Greg says, “I know people have bad days, but that’s no excuse.  They have to do it right every time, including the little things.  It’s professionalism we’re talking about.”  Everyone nods at the profundity.

What’s Going On? Management and psychology texts argue that people will do as well as they can under the specific circumstances.  They only need to accept the underlying values, understand the problem, and receive support and encouragement.  Faultfinders like those in the lounge, don’t buy into that.  They only need to look around at their co-workers to see the absurdity in the “People are good and want to do the right thing,” hypothesis. 

Faultfinders can look at almost any behavior, activity or project and point out things that should have worked out better or faster.  They can point to people who should have been smarter or sharper.  They also call attention to events or circumstances that someone should have handled more smoothly or efficiently.  The faultfinders always do better, they believe, so it’s reasonable to expect others to do the same. 

It may be human nature to see faultfinders as confident people who have high standards and a low tolerance for anything less than perfection.  The truth is that they cannot separate the important from the unimportant, the essential from the unessential.  They can recognize when things aren’t the way they think they’re supposed to be and are quick to point it out—to anyone who will listen.

What they cannot recognize is a reasonable example of something.  They cannot tell when someone does a job well enough for the purpose.  They cannot see that behavior sometimes only varies in style or as a function of personality.  They need an exact match with their view of how things ought to be, or they see no match at all.  And of course, there are never any mitigating circumstances.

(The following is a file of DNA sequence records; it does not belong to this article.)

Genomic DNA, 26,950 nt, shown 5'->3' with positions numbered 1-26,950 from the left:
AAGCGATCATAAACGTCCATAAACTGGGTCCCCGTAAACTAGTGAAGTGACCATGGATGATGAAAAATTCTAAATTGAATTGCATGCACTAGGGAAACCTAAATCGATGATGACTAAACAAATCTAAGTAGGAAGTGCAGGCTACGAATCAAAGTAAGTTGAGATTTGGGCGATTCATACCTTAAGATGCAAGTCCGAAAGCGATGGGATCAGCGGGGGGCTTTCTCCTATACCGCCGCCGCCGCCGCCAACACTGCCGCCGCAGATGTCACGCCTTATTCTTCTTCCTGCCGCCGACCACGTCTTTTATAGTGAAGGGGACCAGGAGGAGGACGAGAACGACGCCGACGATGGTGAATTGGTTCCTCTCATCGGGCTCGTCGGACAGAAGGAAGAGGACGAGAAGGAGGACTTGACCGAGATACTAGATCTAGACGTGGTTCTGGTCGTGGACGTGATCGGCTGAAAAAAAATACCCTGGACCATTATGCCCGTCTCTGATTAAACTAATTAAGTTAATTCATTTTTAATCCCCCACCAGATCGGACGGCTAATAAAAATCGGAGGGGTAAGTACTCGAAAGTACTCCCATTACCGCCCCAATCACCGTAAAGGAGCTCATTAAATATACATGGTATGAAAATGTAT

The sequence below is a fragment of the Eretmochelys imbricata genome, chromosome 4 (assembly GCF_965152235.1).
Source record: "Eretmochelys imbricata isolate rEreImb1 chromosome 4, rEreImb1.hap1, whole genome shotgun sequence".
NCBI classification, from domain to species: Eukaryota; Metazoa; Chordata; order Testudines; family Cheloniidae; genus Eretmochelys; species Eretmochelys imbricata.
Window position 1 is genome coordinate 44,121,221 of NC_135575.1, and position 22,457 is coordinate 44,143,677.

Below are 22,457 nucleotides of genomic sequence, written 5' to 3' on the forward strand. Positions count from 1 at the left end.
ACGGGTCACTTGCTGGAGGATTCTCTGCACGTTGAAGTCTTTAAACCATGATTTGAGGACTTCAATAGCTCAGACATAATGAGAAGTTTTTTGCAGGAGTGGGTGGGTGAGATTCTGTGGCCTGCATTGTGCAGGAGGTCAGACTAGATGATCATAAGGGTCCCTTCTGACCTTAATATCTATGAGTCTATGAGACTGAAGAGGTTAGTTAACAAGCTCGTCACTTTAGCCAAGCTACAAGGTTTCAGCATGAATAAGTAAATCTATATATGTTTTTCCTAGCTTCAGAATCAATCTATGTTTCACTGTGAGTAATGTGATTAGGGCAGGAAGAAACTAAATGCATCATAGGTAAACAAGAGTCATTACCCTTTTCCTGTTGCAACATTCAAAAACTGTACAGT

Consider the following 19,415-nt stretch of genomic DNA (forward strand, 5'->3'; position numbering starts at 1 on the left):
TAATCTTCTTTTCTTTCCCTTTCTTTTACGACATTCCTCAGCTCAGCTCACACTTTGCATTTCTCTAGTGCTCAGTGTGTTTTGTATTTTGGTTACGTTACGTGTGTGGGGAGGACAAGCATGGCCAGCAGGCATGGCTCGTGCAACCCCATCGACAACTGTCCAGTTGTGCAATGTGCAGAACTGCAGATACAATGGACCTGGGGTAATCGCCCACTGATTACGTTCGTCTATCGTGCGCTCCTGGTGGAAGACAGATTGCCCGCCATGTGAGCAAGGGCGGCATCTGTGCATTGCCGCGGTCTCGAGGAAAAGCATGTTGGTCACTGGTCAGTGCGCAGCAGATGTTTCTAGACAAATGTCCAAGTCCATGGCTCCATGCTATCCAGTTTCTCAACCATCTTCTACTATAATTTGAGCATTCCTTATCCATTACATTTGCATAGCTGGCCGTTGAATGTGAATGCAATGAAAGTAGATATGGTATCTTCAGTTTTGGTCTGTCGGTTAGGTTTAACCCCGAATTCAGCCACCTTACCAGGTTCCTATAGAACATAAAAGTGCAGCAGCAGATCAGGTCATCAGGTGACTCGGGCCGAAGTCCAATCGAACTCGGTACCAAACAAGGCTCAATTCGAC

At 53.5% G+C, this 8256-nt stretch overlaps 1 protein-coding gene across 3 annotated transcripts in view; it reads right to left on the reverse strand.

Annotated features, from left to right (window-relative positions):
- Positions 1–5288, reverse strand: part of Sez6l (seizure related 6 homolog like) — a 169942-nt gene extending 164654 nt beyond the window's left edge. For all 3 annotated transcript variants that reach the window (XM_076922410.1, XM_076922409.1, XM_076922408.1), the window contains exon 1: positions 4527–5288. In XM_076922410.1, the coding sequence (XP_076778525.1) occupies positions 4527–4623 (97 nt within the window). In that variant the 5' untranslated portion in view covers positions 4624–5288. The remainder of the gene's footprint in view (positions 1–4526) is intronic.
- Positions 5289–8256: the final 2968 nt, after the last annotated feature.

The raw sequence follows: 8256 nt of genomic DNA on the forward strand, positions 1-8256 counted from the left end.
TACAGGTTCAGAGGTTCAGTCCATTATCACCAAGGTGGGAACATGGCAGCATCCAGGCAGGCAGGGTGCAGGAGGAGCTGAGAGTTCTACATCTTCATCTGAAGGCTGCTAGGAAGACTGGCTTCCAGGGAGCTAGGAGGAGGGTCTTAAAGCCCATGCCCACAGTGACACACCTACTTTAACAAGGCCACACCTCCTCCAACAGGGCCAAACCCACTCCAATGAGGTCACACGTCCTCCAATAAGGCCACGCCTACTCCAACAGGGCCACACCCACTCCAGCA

What Should You Do?  If you want to keep faultfinders from driving you up the wall, don’t react, don’t come to the bait.  The bait is the urge to react negatively, to tell them off, to refuse to work with them, or to resign to the inevitable while you’re boiling inside.  Instead, make the changes that are appropriate and reasonable.  Remember that they are sometimes right, and not just faultfinding. 

Here’s the trick.  Without overdoing it, find honest opportunities to say supportive things to faultfinders.  Point out things they have done especially well.  Comment when one of their skills or abilities makes things easier for you or helps things turn out successfully.  The real issue is that they’re actually very insecure people who are as critical with themselves as they are with everyone else.  They need more than average amounts of approval and positive reinforcement.

In the short run, relating to them in these positive ways will change the way they behave around you.  It will have little carry-over affect on their behavior in other situations. As the faultfinder’s behavior changes around you, you might say, “I’m surprised people think you’re so critical and faultfinding.  You aren’t that way around me at all.”  It’s at least worth a try, if it matters to you how he or she behaves in other situations.  If not, just be happy that you’re not being driven up the wall anymore.

Agitators

Rose hangs around when others are talking, always lingers a little after meetings, and just starts talking when people are working.  Her game is to get people talking whether or not they want to.